The goal of the Agricultural Health Nurse Program in New York is to identify and prevent injuries, illnesses and fatalities on farms across the state. The agricultural nurses in New York focus on several areas for their investigations. These include severe injuries, fatalities, respiratory diseases and chemical poisonings. Cases of severe stress that develop as a result of accidents, extreme weather or other calamities are also investigated. Children were not originally a specific target area; however, as investigations of farm accidents proceeded, the nurses began to see a number of incidents involving children.
Investigations of farm accidents include a site visit or telephone contact to interview the injured farmer and his or her family. All fatalities and accidents that fall into the targeted categories always result in a site visit. Information concerning the accident is gathered and recommendations regarding injury prevention is offered. The nurses may also make referrals for rehabilitative services, support groups or financial counseling. Often a follow-up visit or phone call is made to inquire about the progress of the injured farmer and the family.
Since 1991, the nurses have investigated 438 farm incidents. The majority of the farmers in the program are white and the average age is 40 years. Less than half of the accidents (43%) occurred among full-time farmers. Farm employees accounted for 20% of the accidents; children were involved in 12% of the incidents.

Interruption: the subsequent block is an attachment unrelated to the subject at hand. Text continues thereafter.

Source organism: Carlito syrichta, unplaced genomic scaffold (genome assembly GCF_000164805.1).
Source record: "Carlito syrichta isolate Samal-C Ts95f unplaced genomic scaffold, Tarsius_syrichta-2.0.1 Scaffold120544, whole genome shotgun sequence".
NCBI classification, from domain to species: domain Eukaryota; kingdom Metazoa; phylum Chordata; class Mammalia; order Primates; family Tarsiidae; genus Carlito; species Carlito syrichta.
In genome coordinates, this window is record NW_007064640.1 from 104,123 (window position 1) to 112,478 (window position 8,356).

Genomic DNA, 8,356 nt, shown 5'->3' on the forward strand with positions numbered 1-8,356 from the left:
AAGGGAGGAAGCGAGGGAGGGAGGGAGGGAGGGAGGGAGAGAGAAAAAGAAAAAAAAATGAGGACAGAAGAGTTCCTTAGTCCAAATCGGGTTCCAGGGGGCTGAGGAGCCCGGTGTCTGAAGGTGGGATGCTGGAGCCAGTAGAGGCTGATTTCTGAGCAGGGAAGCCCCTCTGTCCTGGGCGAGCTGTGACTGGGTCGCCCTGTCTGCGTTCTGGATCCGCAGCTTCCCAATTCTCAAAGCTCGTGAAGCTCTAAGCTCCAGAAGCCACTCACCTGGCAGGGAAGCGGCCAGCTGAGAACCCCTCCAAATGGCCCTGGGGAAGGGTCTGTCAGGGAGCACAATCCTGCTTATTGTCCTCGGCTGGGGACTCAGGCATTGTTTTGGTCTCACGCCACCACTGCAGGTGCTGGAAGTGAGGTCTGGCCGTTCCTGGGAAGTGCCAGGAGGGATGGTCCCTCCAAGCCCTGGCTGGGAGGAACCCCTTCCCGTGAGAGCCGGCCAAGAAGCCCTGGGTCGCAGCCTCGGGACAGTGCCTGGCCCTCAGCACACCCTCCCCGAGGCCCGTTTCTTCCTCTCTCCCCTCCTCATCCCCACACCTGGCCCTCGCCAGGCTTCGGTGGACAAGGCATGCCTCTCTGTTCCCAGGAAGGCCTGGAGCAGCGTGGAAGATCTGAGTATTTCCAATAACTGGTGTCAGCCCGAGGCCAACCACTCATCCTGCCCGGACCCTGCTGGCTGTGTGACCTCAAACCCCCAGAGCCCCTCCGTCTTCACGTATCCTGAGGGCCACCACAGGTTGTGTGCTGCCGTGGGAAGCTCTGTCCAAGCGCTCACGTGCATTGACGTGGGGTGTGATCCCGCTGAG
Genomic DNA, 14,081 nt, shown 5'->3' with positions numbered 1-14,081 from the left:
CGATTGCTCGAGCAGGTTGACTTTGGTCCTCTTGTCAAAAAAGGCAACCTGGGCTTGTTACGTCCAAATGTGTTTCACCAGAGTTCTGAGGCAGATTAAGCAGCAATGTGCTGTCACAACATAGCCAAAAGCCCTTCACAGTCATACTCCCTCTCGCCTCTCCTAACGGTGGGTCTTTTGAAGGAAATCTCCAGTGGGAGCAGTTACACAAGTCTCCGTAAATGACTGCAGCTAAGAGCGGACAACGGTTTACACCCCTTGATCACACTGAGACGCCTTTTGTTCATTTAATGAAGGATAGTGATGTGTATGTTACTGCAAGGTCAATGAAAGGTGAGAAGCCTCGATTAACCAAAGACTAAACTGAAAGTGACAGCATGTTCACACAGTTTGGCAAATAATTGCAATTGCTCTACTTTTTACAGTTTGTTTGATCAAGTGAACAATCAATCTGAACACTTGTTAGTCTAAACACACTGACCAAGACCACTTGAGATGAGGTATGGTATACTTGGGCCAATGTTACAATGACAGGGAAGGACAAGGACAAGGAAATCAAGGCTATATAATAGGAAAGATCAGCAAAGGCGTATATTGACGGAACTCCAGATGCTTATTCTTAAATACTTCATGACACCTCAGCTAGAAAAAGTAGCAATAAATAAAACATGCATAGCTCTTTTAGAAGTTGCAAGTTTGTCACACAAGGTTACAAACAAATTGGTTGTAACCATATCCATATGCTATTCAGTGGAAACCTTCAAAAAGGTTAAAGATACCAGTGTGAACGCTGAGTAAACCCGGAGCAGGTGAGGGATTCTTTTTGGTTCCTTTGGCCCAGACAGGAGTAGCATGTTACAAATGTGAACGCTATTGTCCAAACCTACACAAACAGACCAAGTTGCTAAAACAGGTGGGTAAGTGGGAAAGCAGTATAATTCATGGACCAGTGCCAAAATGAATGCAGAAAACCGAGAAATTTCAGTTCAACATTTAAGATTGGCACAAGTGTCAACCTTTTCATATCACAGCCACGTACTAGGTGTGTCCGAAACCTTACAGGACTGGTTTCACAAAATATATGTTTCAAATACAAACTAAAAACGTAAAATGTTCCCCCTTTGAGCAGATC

Of the accidents investigated, 190 injuries were severe enough to require hospitalization. The nurses have also investigated 54 fatalities. The average age of farmers who died as a result of their injuries was 48 years.
Machinery was involved in 217 (50%) of the injuries and animals were the cause of 46 (11%) of the investigated injuries. Tractors alone account for 24% of the overall incidents on the farms and 47% of the injuries involving farm machinery.
fatalities, accidents involving farm machinery resulted in
33 (58%) deaths. Tractors were responsible for 40% of the
overall fatalities and 70% of the fatalities involving machinery.
Animals caused 4 (7%) of the deaths. Other causes of death
include asphyxiation, drownings, accidental shooting and suicide.
This research abstract was extracted from a portion of the proceedings of "Agricultural Safety and Health: Detection, Prevention and Intervention," a conference presented by the Ohio State University and the Ohio Department of Health, sponsored by the Centers for Disease Control/National Institute for Occupational Safety and Health.
The author noted above is from: At the New York State Department of Health.
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